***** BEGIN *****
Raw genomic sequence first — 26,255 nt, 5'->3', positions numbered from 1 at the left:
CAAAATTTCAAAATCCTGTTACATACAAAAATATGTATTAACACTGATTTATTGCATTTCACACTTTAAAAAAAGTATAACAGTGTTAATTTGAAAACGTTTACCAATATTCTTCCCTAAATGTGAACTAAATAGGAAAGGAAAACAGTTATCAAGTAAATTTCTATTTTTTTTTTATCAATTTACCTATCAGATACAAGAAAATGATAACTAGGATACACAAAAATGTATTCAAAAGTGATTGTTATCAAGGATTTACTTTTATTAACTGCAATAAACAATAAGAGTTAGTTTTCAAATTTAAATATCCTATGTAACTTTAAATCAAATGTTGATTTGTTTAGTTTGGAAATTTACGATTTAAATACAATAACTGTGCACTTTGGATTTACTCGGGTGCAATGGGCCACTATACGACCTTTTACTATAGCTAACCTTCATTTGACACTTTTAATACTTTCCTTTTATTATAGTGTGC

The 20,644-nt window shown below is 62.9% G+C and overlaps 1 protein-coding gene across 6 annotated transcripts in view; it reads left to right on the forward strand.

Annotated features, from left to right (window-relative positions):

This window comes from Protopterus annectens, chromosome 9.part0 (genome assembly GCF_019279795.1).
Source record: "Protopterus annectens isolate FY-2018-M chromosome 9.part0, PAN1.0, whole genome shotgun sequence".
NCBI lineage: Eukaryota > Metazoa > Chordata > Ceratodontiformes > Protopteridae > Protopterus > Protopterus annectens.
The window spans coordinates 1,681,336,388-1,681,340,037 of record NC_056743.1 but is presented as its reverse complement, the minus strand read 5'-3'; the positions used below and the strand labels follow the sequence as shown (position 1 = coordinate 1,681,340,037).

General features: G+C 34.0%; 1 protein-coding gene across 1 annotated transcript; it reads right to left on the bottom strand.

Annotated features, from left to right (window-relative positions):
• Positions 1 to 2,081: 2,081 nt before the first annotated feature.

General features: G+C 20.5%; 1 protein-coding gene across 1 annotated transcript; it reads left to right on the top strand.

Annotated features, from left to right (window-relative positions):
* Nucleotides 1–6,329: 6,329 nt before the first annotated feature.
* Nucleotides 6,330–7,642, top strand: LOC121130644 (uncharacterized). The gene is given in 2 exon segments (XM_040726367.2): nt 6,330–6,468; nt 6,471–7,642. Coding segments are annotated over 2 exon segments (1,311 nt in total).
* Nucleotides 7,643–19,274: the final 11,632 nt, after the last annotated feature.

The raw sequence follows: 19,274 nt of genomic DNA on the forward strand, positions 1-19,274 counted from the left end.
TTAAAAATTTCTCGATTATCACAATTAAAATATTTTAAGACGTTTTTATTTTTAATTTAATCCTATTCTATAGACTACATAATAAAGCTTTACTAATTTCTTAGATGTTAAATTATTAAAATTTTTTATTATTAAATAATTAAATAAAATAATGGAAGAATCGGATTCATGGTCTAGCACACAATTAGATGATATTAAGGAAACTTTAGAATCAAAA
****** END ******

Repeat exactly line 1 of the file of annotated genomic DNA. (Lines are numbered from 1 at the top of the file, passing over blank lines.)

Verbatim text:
Raw genomic sequence first — 26,255 nt, 5'->3', positions numbered from 1 at the left: